As the first bike out of the company's Indonesian arm, you'd think the Deus Ex Machina Bali Dog Motorcycle would be a display-type piece. Instead, it never quits changing. Reimagined multiple times to suit the current rider's needs, it began life as a plastic-clad Yamaha Scorpio, which has since been completely stripped, and is currently outfitted with knobby tires appropriate for the island's rugged trails, a plastic fender for added durability, a vintage lamp and seat for retro appeal, a custom tank built to match the matte-black look, and, of course, bars for carrying your board to and from the beach.
Developed in collaboration with BMW Motorrad designer Julian Weber, the Diamond Atelier BMW Mark II Series Motorcycle puts a charismatic spin on the 2-Valve Monolever. The bike comes with either an 800 or 1,000cc engine, and is available in three stages, each with different equipment and levels of modification. No matter which one you choose, you get an aggressive, low-slung cafe racer-style body in your choice of color, and the satisfaction of knowing you own one of just 10 such examples in the world.
Mixing classic Bronco styling with a woody concept borrowed from SUVs like the Jeep Wagoneer, this Woody Ford Bronco is a unique one-off that will be the toast of any show. It's based on a 1974 model, outfitted with marine-grade wood on both the exterior and interior. It's powered by a fuel injected Ford 302 V8 crate engine, and has added modern necessities like A/C, power disc brakes, power steering, an automatic transmission, and a 3.5-inch lift kit. Okay, the last one isn't exactly a necessity, but it does help with its off-road cred while giving plenty of space to show off the white wheels and 31-inch tires.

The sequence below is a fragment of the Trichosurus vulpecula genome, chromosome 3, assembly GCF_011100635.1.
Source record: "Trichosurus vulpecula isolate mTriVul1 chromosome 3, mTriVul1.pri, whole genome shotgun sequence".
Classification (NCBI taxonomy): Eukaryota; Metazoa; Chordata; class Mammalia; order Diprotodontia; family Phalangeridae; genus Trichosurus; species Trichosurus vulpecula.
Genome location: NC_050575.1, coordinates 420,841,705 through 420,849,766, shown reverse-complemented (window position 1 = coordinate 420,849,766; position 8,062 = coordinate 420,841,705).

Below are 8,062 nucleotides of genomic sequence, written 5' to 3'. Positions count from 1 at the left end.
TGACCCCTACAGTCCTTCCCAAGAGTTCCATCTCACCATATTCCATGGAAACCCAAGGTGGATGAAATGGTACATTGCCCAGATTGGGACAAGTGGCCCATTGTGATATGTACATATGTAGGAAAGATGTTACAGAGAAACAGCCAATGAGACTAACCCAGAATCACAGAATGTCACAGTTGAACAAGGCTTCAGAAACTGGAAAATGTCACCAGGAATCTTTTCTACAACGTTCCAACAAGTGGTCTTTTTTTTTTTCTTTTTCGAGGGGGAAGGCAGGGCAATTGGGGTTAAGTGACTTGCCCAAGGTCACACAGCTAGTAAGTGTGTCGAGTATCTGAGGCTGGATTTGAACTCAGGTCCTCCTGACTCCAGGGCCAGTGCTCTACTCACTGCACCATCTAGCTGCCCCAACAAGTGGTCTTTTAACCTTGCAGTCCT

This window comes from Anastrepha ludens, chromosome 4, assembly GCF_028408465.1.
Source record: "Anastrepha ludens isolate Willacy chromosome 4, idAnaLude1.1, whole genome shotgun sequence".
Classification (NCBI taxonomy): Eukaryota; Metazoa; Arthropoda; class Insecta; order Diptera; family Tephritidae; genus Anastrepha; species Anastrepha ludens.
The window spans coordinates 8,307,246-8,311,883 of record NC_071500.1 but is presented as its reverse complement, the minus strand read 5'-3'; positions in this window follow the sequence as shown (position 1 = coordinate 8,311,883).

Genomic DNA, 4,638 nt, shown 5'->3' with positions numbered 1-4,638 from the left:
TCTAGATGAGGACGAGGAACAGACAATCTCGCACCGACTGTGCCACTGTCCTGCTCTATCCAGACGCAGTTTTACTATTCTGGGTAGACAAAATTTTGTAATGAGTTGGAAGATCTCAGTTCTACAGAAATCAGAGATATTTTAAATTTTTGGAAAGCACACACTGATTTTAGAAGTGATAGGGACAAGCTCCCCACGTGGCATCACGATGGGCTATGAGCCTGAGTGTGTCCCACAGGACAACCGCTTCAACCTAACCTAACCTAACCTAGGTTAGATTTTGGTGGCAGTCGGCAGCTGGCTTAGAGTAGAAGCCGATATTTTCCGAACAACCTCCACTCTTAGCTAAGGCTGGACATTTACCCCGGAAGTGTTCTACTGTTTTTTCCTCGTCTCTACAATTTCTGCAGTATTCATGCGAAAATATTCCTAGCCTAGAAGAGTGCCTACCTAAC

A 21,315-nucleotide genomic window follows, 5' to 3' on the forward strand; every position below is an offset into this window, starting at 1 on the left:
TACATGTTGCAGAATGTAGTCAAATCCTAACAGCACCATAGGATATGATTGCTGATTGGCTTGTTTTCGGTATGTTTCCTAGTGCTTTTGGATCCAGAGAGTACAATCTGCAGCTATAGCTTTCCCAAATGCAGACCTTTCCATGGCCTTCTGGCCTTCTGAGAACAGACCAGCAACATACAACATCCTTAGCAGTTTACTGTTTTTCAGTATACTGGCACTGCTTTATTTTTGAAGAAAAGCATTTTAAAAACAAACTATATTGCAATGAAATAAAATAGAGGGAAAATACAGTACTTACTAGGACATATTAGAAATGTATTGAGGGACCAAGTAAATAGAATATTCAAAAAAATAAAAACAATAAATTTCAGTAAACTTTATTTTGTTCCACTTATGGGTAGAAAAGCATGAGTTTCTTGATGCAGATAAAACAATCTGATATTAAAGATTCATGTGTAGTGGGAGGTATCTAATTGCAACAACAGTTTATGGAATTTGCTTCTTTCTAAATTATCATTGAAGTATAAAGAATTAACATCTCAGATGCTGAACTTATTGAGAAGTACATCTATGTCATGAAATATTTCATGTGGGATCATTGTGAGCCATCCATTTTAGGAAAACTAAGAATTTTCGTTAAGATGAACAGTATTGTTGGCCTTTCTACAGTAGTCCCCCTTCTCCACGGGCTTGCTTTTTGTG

Funny name. Serious performance. The Donkervoort D8 GTO-RS is the company's latest open-air racer, taking its name from the Nürburgring record-setting RS of the mid 2000s. Redesigned over the last two years, it's powered by an Audi 2.5L R5 engine, enhanced with launch control and a double-clutch system, set on a new, wider suspension, and with a new braking system for added stopping power. Limited to just 40 units, it remains street-legal despite all the track-focused features, making it a highly desirable drive, both on the track and off.
Completely new yet firmly grounded in the past, the Jannarelly Roadster picks up where the racers of the '60s left off. It's powered by a mid-mounted 3.5L V6, with its 304 hp routed through a six-speed manual to the rear wheels. The chassis is made from tubular steel, while the body is largely aluminum, save for stainless steel panels that offer side-impact and rollover protection. It rides on three-piece, 16-inch alloy rims controlled by a Momo steering wheel, and can move from 0-62 in just four seconds on its way to a top speed of 135 mph. Available in both track- and road-ready configurations.
SCCA legend Don Roberts has driven plenty of cars, so to call this 1964 Shelby 289 Cobra his "favorite" might be a stretch. That said, there's little doubt it's special. After being originally purchased and upgraded to competition spec by one of Shelby's own employees, the car was sold to Roberts, who piloted it to a win in its debut outing before converting it from A- to B-production specification. Over the next decade, he would win three SCCA Divisional Championships behind the wheel, and after a second spell in ownership, re-acquired the car in 1980 and then piloted it to four straight Monterey Historics wins. Even though the car is now with a different owner, Roberts still does maintenance on it, and might very well be on hand to see it auctioned at the site of so many of its successes.